US Ambassador says Bosnian citizens must be agents of change

NEWS 21.10.2020 15:56
Source: N1

The United States Government has long supported the citizens of Bosnia and Herzegovina in their efforts to build a better future, US Ambassador to Bosnia Eric Nelson wrote in his Blog on the occasion of the upcoming local elections, adding that the US remains a true friend, committed to ensuring this support is effective and results-driven – but the final achievement depends on the people of Bosnia.

N1 published Ambassador Nelson's message to Bosnian citizens in its entirety:

“The ultimate purpose of foreign aid is to end the need for assistance. We look forward to the day when Bosnia has moved beyond dependence on assistance to self-reliance. On October first, the United States Agency for International Development (USAID) released the third iteration of the Journey to Self-Reliance Country Roadmaps on its public portal. USAID defines self-reliance as the capacity to plan, finance, and implement solutions to local development challenges, as well as the commitment to see these through effectively, inclusively and with accountability. Simply put, self-reliance means Bosnia managing its own challenges without guidance and financial assistance from the international community.

When evaluating countries, we look at both the capacity to act and the commitment to action.

Measures of Bosnia show it has a high degree of capacity for managing its own development. The institutions, staffed by adequately trained people, exist. Unfortunately, the data also show a low degree of commitment. This will not surprise most ordinary citizens who experience this daily. But as the U.S. relies on data, I’ll highlight a few of the findings.

Commitment is demonstrated in a variety of ways –sharing information with citizens, empowering people with tools to hold the government accountable, and fostering citizen participation in solving public problems. Sadly, indicators show all of these essential priorities have been declining in BiH since 2013. Governments support democracy by embracing freedom of expression, freedom of association, rule of law, and the like. In these areas, too, BiH suffers. Perhaps of most concern as municipal elections approach, research shows the existence of registration fraud, systematic irregularities, vote buying and even election violence.

These broad attacks on the ability of citizens to ensure their government serves them hamper desperately needed reforms to limit leaders’ working to serve themselves. Without increased commitment on the part of government officials to change the landscape, the status quo, the downward spiral will continue. Most urgently, the United States Government will continue to press leaders to take assertive action to reform the public sector and bolster the economy, especially now with the COVID-19 pandemic still raging. Such action should include the depoliticization of state-owned enterprises (SOEs). SOEs are inefficient, political cash cows that help the ruling elites maintain their power, assert control over the electorate, and enrich themselves with resources that belong to you, the citizens of BiH.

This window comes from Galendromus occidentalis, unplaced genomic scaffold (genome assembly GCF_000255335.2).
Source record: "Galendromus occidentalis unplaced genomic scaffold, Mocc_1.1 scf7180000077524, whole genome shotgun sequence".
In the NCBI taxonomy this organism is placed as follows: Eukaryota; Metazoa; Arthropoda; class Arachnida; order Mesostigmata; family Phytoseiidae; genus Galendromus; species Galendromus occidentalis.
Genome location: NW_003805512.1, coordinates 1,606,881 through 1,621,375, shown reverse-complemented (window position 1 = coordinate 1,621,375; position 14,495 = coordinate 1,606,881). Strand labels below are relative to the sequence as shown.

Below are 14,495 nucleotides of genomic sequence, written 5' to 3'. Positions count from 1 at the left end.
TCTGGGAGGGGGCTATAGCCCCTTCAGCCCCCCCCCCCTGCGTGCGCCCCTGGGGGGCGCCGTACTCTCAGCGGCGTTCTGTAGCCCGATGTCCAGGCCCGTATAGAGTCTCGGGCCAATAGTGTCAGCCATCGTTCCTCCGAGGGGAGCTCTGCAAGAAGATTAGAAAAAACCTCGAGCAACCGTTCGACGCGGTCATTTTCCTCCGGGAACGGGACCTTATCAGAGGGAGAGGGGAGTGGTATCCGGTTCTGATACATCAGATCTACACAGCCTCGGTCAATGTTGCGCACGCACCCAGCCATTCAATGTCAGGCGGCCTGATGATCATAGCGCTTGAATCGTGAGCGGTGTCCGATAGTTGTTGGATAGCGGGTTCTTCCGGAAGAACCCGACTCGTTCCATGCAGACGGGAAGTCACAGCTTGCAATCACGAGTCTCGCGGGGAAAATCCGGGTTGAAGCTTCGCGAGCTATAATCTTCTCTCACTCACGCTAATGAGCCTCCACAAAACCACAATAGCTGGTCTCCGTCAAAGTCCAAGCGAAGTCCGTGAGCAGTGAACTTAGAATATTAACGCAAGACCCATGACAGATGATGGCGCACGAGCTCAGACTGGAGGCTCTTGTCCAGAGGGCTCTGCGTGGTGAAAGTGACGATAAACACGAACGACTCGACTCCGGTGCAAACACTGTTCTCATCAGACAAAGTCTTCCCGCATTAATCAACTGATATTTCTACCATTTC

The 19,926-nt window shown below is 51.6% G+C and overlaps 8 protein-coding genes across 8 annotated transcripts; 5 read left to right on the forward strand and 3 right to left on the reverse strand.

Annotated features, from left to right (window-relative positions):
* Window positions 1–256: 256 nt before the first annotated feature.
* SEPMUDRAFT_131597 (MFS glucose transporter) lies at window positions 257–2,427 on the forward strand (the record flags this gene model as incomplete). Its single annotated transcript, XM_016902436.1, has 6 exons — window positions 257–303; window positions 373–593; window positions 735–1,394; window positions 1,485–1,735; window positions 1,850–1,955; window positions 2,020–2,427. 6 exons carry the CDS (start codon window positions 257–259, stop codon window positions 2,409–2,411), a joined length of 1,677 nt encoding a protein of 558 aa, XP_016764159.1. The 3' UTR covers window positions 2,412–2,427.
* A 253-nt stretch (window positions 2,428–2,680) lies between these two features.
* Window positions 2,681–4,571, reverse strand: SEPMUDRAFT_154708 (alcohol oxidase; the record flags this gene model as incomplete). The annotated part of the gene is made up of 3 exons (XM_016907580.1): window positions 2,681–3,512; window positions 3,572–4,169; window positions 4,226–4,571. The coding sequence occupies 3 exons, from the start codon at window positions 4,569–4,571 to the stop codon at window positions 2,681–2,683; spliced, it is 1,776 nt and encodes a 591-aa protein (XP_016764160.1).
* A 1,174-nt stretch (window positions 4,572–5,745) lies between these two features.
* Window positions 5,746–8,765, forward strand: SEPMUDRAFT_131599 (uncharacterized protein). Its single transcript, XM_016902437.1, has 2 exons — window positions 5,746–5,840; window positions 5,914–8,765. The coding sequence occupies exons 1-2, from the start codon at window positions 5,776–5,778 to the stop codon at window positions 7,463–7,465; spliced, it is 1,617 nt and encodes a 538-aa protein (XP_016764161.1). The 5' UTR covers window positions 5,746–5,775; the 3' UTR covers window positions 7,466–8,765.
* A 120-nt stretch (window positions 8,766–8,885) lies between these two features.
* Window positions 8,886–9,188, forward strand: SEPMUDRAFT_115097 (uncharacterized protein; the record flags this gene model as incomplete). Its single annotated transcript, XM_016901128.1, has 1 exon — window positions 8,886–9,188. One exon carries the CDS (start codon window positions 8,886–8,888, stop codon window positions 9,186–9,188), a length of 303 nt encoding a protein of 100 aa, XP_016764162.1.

BiH leaders can make progress when they want to. Change to the election law to restore the basic democratic right of Mostar citizens to vote and adoption of the long-delayed National War Crimes Processing Strategy are signs of hope. They demonstrate what commitment can accomplish.

Little will change however without you as ordinary citizens do your part — refusing to pay bribes, calling out waste, corruption and election irregularities, letting your voice be heard, and, most importantly, voting to hold your leaders accountable.

The better news is the data in the Country Roadmap also shows very high levels of citizen and civil society capacity. BiH’s journey to self-reliance can be much shorter if you take the responsibility to demand effective leadership, government transparency and accountability. On the other hand, the journey is stalled by citizens abstaining from elections or selling control of their and their children’s future for 100 KM per vote, an amount whose benefit evaporates within a few days.

The young people of this country do not want to remain mired in the past. The BiH of 2030 is far more important and interesting to them than the BiH of 1995. Collectively, citizens have the power to determine that future, to ensure that BiH takes its place as a stable and more prosperous member of the Euro-Atlantic community. Bosnia and Herzegovina’s success depends not on what the international community can do. It will depend – in the words of President Kennedy – on “what you can do for your country.” Effective citizen supervision will ultimately replace international supervision. We believe in your desire to see, and citizens’ potential to reach, a prosperous Bosnia and Herzegovina. If you are willing to take the journey to self-reliance, the United States Government will be here to support you,” the Ambassador wrote.